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  • Writer's picturePhil Parker

Marketing and the Author

Most authors aren't marketing experts.

We're a shy, introverted breed who prefer the shadows of obscurity than the spotlight. But we need illumination so audiences are aware of our work.

I spent the majority of my career as a teacher, I came late to the business world. It presented me with a learning curve so steep I needed crampons. Along the way a number of people provided me with help so by the time I began promoting my work I had a fairly good idea of what I needed to do. So I'm passing on that advice.

1. Get branded

I know some authors won't agree with this first suggestion. We're writers not a tin of baked beans. But a brand is more than a label. It identifies who you are and what people can expect from you. If you're a new author you're an unknown commodity, give people some insight on what to expect with an image that defines your work. Create a strap line that does the same thing. Use the image and strap line on your business cards (you haven't got any? Get them!), on your flyers and handouts at events, on your website and social media locations. Consistency is key here - that image will help bring everything together in a cohesive way. It doesn't have to be your photo - look how I've defined an identity with this 'brand image'. Whatever you use, it must sum you up in one powerful image. Save money too - use a free image. (Try Pixabay.)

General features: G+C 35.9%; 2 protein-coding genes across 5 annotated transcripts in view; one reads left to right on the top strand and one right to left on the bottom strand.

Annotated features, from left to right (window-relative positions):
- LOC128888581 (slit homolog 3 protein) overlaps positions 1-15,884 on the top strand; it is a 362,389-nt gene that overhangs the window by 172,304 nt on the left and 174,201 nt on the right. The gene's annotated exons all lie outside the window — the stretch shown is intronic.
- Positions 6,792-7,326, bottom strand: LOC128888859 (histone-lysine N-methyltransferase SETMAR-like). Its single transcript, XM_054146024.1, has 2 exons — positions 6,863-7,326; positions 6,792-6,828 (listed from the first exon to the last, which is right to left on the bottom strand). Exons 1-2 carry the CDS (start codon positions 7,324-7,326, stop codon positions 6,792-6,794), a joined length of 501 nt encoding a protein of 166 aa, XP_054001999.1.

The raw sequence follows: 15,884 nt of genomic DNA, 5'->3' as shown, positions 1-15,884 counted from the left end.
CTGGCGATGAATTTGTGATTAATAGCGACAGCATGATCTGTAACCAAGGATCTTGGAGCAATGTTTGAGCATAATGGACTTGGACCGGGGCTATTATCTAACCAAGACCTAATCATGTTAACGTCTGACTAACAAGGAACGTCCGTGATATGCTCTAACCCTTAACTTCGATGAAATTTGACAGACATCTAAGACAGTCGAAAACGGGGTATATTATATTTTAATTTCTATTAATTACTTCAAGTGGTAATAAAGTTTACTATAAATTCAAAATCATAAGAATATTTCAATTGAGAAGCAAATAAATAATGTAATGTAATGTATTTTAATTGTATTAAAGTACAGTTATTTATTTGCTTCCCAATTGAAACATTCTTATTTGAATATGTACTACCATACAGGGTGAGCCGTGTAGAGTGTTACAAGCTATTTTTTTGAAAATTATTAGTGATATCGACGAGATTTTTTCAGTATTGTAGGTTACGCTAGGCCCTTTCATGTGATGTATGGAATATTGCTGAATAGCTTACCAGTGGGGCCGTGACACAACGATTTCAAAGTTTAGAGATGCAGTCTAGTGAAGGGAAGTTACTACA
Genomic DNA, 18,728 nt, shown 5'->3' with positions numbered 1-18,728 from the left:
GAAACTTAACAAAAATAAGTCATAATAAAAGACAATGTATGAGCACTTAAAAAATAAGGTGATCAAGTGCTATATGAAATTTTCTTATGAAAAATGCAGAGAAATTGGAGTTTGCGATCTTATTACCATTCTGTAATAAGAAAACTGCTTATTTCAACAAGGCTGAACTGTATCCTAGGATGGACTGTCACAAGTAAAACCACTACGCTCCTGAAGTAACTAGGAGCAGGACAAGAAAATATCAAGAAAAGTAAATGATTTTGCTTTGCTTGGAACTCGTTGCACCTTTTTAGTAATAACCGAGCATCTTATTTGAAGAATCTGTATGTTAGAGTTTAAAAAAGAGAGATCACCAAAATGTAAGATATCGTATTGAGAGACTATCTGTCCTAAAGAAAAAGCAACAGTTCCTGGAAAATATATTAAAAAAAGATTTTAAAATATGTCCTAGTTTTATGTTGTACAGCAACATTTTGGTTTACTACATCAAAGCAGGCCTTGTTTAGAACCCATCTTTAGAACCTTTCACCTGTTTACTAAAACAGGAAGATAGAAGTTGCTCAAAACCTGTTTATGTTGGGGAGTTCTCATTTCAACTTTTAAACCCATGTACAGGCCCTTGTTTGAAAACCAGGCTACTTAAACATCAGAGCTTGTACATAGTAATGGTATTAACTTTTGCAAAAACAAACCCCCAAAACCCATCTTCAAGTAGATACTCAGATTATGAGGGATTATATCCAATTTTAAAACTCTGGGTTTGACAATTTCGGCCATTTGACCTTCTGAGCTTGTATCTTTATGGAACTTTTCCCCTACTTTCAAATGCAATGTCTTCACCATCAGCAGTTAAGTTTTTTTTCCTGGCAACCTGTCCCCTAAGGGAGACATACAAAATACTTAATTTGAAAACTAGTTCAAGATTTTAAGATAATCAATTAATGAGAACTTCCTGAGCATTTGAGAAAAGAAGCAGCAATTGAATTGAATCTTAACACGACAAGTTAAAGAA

2. Develop relationships on social media

Notice the wording - I'm not saying 'be on social media' - you need to form meaningful relationships with people. Go on Twitter (the author's preferred platform) to see how people get it wrong. They tweet promotional stuff about their books but don't engage. It's the equivalent of standing on the roof of your home shouting "Buy my book!" In the end all you do is annoy other people! Shoving an advert in someone's face isn't marketing, it's digital aggrevation.

Let people know who you are, build a reputation for you and your work. Be supportive if you want to receive support from others. Use hashtags like #writingcommunity to find others like you. But be selective. Thousands of followers won't mean huge sales. Find the right people who will support and promote you because you've become a digital colleague of theirs. Harness the analytics of your Twitter account with free accessories such as Tweetsmap, it will identify who is useful to you.